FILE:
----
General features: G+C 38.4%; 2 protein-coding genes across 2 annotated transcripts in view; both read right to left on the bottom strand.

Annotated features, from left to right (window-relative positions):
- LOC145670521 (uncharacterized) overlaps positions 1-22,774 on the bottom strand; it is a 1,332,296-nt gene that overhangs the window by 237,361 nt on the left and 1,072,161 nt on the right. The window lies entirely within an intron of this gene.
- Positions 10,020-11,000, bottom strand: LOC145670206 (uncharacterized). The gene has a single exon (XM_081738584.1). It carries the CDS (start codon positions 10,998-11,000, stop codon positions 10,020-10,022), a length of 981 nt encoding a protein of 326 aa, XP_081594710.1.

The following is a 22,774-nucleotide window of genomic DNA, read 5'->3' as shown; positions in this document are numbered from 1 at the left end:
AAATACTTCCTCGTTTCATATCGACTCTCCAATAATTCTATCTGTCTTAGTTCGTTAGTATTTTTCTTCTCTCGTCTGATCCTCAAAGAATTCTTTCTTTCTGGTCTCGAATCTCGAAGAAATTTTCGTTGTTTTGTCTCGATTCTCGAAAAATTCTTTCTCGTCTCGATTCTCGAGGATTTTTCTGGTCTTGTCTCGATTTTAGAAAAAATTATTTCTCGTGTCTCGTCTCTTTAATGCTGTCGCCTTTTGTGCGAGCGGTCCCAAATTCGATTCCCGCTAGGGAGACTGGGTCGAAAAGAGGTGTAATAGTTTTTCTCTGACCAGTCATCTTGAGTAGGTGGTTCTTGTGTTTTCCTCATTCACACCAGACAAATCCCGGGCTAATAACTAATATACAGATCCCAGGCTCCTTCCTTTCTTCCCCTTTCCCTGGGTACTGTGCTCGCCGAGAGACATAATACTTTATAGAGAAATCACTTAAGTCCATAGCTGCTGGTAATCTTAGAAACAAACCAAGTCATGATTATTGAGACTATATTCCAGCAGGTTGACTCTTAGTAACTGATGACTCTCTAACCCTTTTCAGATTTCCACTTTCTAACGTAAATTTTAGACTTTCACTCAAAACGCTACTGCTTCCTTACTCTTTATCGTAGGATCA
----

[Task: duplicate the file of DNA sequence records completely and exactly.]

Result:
General features: G+C 38.4%; 2 protein-coding genes across 2 annotated transcripts in view; both read right to left on the bottom strand.

Annotated features, from left to right (window-relative positions):
- LOC145670521 (uncharacterized) overlaps positions 1-22,774 on the bottom strand; it is a 1,332,296-nt gene that overhangs the window by 237,361 nt on the left and 1,072,161 nt on the right. The window lies entirely within an intron of this gene.
- Positions 10,020-11,000, bottom strand: LOC145670206 (uncharacterized). The gene has a single exon (XM_081738584.1). It carries the CDS (start codon positions 10,998-11,000, stop codon positions 10,020-10,022), a length of 981 nt encoding a protein of 326 aa, XP_081594710.1.

The following is a 22,774-nucleotide window of genomic DNA, read 5'->3' as shown; positions in this document are numbered from 1 at the left end:
AAATACTTCCTCGTTTCATATCGACTCTCCAATAATTCTATCTGTCTTAGTTCGTTAGTATTTTTCTTCTCTCGTCTGATCCTCAAAGAATTCTTTCTTTCTGGTCTCGAATCTCGAAGAAATTTTCGTTGTTTTGTCTCGATTCTCGAAAAATTCTTTCTCGTCTCGATTCTCGAGGATTTTTCTGGTCTTGTCTCGATTTTAGAAAAAATTATTTCTCGTGTCTCGTCTCTTTAATGCTGTCGCCTTTTGTGCGAGCGGTCCCAAATTCGATTCCCGCTAGGGAGACTGGGTCGAAAAGAGGTGTAATAGTTTTTCTCTGACCAGTCATCTTGAGTAGGTGGTTCTTGTGTTTTCCTCATTCACACCAGACAAATCCCGGGCTAATAACTAATATACAGATCCCAGGCTCCTTCCTTTCTTCCCCTTTCCCTGGGTACTGTGCTCGCCGAGAGACATAATACTTTATAGAGAAATCACTTAAGTCCATAGCTGCTGGTAATCTTAGAAACAAACCAAGTCATGATTATTGAGACTATATTCCAGCAGGTTGACTCTTAGTAACTGATGACTCTCTAACCCTTTTCAGATTTCCACTTTCTAACGTAAATTTTAGACTTTCACTCAAAACGCTACTGCTTCCTTACTCTTTATCGTAGGATCA